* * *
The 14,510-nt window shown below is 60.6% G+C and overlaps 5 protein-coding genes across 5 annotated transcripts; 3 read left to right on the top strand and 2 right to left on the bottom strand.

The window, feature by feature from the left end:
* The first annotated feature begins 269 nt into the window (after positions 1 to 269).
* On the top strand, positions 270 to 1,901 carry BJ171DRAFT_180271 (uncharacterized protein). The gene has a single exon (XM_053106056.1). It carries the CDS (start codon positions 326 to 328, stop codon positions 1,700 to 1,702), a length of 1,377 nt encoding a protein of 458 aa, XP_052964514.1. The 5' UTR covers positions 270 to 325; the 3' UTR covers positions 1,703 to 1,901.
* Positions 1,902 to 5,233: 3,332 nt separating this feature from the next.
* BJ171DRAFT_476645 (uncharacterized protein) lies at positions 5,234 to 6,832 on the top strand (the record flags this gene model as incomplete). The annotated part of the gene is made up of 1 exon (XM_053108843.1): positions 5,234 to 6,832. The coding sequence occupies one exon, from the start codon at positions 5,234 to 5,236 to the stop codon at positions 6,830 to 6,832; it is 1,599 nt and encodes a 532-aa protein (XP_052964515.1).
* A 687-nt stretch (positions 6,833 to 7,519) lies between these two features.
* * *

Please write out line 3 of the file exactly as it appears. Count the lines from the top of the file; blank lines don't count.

* The first annotated feature begins 269 nt into the window (after positions 1 to 269).